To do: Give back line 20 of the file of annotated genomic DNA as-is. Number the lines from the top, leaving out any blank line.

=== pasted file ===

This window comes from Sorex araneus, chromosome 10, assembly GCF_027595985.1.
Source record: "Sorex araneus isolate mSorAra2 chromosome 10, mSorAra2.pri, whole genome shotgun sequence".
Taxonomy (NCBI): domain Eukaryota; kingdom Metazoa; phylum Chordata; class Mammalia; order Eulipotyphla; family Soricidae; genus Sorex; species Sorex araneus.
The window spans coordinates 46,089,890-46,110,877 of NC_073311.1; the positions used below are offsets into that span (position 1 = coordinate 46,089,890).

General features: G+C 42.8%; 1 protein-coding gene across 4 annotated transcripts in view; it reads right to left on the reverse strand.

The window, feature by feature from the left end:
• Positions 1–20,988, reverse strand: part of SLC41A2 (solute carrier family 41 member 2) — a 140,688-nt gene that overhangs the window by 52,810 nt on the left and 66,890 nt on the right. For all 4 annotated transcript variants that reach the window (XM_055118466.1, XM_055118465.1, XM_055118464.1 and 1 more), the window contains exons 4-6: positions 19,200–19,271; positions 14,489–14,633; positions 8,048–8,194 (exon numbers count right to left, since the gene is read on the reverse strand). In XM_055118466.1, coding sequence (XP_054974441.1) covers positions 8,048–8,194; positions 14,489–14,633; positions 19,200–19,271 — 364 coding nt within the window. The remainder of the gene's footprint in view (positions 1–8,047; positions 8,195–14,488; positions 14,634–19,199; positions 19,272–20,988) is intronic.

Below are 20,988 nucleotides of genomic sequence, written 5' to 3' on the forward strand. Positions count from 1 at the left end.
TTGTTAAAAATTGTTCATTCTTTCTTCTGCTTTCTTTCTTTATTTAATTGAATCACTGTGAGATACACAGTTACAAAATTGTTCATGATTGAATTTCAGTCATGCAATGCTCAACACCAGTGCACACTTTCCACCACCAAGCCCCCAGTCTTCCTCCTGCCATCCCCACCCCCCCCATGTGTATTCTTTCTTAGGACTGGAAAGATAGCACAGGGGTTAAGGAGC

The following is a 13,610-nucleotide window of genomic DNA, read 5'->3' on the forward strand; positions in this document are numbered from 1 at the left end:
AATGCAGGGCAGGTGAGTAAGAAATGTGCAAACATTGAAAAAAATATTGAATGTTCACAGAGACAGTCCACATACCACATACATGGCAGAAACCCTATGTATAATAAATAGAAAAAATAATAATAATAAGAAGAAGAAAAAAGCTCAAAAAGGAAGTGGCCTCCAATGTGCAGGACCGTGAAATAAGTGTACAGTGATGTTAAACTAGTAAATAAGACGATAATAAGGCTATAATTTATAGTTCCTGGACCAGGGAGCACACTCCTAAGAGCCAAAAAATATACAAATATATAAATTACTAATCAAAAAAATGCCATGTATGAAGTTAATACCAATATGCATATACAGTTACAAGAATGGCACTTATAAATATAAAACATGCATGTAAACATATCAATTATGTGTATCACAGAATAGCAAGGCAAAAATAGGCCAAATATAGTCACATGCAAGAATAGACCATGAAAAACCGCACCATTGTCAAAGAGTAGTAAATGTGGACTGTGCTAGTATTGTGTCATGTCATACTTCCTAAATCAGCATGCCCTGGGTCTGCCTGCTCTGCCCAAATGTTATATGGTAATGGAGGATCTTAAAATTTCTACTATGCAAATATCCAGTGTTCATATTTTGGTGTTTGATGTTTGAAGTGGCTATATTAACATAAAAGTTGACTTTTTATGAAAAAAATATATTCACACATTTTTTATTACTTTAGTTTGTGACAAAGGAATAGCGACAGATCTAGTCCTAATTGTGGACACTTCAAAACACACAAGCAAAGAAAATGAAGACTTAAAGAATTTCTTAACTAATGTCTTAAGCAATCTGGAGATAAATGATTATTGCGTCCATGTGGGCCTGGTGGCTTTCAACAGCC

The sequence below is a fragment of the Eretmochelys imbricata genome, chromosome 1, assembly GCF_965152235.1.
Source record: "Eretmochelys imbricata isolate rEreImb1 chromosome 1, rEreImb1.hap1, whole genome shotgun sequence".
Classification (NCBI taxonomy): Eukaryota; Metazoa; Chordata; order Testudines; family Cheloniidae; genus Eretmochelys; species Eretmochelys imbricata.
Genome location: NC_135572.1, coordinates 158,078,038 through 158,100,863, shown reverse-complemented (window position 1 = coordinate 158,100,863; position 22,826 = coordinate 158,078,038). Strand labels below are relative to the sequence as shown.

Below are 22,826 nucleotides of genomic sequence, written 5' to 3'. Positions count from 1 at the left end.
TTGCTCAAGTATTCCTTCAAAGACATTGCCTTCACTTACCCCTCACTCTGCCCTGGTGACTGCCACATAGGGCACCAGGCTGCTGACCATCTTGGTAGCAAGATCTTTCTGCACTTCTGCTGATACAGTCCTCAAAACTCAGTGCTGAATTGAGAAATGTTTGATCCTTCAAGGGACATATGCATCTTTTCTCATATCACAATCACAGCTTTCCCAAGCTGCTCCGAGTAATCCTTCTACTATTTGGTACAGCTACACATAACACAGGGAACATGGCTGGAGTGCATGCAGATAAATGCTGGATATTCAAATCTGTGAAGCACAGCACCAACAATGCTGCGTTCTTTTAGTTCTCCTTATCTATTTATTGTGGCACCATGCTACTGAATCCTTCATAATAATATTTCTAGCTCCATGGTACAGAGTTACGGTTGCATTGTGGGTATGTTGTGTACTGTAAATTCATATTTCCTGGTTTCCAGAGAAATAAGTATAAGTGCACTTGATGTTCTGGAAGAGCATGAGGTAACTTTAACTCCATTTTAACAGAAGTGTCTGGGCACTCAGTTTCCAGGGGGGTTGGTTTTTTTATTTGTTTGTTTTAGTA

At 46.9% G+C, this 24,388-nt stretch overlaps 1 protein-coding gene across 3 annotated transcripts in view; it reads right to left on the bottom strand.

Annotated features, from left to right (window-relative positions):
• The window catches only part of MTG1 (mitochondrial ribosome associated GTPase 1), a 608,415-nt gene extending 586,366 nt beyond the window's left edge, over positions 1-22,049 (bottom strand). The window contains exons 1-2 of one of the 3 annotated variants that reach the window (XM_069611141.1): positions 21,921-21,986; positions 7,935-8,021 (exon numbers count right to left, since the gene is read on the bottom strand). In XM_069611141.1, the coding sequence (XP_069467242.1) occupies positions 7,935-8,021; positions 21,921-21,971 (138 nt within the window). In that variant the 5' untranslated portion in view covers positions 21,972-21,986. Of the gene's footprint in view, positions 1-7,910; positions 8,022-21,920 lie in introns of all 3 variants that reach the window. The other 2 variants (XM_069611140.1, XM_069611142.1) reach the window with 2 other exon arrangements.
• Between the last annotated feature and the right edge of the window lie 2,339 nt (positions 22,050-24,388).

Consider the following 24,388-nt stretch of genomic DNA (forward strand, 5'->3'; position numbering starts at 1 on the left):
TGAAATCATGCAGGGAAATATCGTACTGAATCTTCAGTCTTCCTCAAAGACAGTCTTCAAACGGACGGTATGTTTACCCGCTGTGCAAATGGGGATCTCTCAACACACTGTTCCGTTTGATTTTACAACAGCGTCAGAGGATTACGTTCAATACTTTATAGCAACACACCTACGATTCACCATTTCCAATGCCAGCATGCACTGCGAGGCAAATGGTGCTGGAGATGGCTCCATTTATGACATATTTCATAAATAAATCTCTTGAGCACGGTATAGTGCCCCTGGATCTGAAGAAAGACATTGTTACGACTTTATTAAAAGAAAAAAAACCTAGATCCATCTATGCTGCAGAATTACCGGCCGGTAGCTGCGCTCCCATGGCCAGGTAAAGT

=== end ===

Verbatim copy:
• The window catches only part of MTG1 (mitochondrial ribosome associated GTPase 1), a 608,415-nt gene extending 586,366 nt beyond the window's left edge, over positions 1-22,049 (bottom strand). The window contains exons 1-2 of one of the 3 annotated variants that reach the window (XM_069611141.1): positions 21,921-21,986; positions 7,935-8,021 (exon numbers count right to left, since the gene is read on the bottom strand). In XM_069611141.1, the coding sequence (XP_069467242.1) occupies positions 7,935-8,021; positions 21,921-21,971 (138 nt within the window). In that variant the 5' untranslated portion in view covers positions 21,972-21,986. Of the gene's footprint in view, positions 1-7,910; positions 8,022-21,920 lie in introns of all 3 variants that reach the window. The other 2 variants (XM_069611140.1, XM_069611142.1) reach the window with 2 other exon arrangements.